A Conversation Overheard
- Length: 1390 words (4 double-spaced pages)
- Rating: Excellent
Laughing and crying. Like salt and pepper, peanut butter and jelly, they go together. Yeah, they do. Think about it. People laugh until they cry, some people laugh through their tears. And, after you finish either process, you usually feel better, am I right? Also, both laughing and crying are essential to survival in life. No one can successfully thrive and function without doing either of these things, laughing and crying. All that emotion kept inside, with no means of escape? Imagine a person who doesn't laugh or cry as a bottle of soda. Shake that person/bottle up and down, shake, shake, shake. What'll happen? Pressure will be building up every time the bottle is shaken and the person holds in laughter or tears. Now, let go of this person/bottle, who has not vented these essential emotions. What'll happen now? The soda sprays everywhere, and the person probably goes nutty. Chances are, either way you'd end up ruining the clothes of the person next to you. Get it? I don't know the exact physical ramification of not laughing or crying, but I just bet you it's something like I just described. You wanna make a bet? Let's talk some more about this laughter/crying thing. It's pretty interesting, don't you think? How they're, like, two parts of a whole or two separate entities? Blows my mind.
I'm racking my brain (how exactly is that done?) to think of the last time I laughed. I'm not talking like getting the giggles and whatnot. No, no, I'm talking pure, unabashed hilarity. The knee-slapping-stomach-hurting-laugh-till-you-wanna-hurl kind. I've got that short term memory loss thing, so my last personal episode escapes me, but I know there's been dozens of occasions where I've personally gone nutty (even without anyone shaking me). But, I find it hard to imagine that anyone hasn't had these fits. Even the most dry, seemingly humorless people have had episodes in their otherwise mundane existences where they weren't in complete possession of their faculties. Just thinking about it is enough to produce a guffaw or two. Okay, picture someone as obscenely serious as a Buckingham Palace guard going off over a Three Stooges movies. Isn't that a riot? Though, seriously I doubt that his taste would run in the vein of three goofy-looking guys poking each other in they eyes and saying, "Soitinly." If you wanna know the truth, I personally find the Stooges boring with a capital b.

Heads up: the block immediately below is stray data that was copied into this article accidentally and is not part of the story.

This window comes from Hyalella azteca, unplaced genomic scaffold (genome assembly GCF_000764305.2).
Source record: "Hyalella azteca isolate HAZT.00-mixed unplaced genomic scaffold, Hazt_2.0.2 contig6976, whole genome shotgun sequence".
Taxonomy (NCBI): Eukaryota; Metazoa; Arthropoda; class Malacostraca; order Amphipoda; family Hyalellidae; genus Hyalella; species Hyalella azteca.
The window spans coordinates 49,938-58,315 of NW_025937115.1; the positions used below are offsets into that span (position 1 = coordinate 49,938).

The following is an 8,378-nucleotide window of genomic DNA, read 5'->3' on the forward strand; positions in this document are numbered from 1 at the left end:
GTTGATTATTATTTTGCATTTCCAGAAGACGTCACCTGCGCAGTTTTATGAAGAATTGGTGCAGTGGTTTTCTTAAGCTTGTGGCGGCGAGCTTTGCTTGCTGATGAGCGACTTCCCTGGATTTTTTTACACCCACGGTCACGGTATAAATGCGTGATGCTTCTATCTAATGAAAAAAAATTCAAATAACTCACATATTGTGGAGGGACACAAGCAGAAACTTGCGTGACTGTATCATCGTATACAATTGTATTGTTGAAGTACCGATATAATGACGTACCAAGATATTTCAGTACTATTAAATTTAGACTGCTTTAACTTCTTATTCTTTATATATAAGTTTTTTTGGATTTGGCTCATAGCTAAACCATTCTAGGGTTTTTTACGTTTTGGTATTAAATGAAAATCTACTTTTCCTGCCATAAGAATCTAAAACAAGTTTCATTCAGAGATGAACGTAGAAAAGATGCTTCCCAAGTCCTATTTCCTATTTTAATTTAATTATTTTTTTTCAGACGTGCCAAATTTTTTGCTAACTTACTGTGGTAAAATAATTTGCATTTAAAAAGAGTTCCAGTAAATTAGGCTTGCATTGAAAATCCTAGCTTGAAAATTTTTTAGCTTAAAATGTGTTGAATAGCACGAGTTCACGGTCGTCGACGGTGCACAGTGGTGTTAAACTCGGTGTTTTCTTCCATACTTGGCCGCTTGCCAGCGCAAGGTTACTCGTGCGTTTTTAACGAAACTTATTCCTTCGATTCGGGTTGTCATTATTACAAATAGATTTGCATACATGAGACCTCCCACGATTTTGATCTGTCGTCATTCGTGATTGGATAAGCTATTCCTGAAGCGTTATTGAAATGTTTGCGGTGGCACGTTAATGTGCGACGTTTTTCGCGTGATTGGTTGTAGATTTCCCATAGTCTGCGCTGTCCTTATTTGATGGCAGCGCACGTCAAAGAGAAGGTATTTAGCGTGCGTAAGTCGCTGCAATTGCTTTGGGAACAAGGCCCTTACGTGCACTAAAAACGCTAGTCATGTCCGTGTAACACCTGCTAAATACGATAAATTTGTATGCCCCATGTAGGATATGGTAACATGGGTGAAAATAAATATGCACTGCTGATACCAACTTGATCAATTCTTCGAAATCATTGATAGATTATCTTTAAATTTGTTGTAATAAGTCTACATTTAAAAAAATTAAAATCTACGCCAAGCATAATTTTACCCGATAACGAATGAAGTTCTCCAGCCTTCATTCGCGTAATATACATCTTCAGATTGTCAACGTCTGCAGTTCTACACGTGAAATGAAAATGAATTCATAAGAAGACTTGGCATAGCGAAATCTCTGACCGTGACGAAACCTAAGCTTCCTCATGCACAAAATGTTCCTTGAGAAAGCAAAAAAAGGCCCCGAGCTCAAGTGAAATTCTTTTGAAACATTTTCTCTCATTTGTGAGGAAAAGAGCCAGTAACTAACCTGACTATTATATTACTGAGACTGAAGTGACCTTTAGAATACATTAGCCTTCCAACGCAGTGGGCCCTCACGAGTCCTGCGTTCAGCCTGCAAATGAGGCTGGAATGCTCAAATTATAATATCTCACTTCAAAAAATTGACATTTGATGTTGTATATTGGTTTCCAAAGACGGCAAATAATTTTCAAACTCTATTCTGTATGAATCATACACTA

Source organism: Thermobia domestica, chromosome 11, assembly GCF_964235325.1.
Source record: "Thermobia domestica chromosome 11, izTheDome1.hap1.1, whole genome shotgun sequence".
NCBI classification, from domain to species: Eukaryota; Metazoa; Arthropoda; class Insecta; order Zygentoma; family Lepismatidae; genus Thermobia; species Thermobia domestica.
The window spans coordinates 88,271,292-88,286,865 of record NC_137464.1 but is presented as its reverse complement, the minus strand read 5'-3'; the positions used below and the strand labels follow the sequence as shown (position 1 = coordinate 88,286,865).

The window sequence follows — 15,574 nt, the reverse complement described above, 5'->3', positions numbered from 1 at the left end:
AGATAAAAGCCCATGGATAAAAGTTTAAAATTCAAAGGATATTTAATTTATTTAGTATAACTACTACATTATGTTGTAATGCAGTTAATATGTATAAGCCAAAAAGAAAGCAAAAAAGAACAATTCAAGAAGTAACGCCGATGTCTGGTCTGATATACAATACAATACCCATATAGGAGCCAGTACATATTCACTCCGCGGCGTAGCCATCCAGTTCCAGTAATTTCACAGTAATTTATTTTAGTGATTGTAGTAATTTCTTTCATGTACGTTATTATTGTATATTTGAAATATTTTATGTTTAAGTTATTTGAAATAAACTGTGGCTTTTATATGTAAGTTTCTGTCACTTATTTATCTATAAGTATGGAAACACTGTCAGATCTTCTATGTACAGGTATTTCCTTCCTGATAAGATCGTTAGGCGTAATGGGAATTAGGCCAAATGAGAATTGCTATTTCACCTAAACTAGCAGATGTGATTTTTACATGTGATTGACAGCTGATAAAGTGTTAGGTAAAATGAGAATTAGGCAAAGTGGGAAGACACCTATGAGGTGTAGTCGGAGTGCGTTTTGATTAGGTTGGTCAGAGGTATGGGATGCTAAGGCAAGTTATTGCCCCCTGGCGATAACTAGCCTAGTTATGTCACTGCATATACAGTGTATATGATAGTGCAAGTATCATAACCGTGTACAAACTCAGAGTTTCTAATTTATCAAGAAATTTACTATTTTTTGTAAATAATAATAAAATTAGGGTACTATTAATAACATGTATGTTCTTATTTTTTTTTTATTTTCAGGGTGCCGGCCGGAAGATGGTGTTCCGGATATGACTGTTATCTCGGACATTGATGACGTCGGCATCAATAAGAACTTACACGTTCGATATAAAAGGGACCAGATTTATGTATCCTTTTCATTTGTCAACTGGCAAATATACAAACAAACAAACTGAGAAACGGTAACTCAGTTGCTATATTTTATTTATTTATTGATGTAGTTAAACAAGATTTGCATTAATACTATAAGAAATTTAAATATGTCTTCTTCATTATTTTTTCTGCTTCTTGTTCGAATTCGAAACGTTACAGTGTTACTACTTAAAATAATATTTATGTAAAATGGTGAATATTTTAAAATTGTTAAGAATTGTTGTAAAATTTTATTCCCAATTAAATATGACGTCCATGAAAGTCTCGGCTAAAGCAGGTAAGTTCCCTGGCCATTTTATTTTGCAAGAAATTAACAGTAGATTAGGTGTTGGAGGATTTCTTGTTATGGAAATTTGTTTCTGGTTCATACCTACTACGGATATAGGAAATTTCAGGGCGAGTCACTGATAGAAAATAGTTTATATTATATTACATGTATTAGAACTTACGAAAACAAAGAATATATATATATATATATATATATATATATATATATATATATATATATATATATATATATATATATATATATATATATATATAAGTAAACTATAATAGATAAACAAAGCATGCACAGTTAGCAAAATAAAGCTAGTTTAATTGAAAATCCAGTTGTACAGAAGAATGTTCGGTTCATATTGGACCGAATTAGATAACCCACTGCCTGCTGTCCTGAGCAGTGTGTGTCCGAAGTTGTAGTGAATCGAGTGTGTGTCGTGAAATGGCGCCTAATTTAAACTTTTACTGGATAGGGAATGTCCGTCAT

I never understood how people could like them so much, could you? And did you ever notice it's, like, a guy thing? Not to stereotype or anything, but I bet you that any guy who punches his buddy as a greeting and participates in belching contest is a fan of Larry, Moe, and what was the other guy's name? Corny? Oh, Curly. Yeah, he's the fat one.
Hey, remember when I used the word "guffaw?" What exactly is it, what is its purpose, and doesn't it sound like something contagious? I know of no person who uses this term to describe their laughter. Who actually says, "And when he told me the joke about the bartender and the parrot, I guffawed like mad?" No one uses it, and ditto for chortle, snicker, titter, and all those other synonyms that sound like the names of reindeer Santa Claus rejected.
Have you noticed that people usually describe laughter with words associated with death, a decidedly unfunny process, no? I mean you always hear people going, "Oh, that comedian kills me!" or "I nearly died laughing!" Imagine, I even heard someone say, "Pat Sajak slays me!" The thought! But not all synonyms for death work as well as others. "The new Woody Allen movie is so funny. It simply bludgeoned me!" I think not. Doesn't have a ring to it, does it? No pizzazz.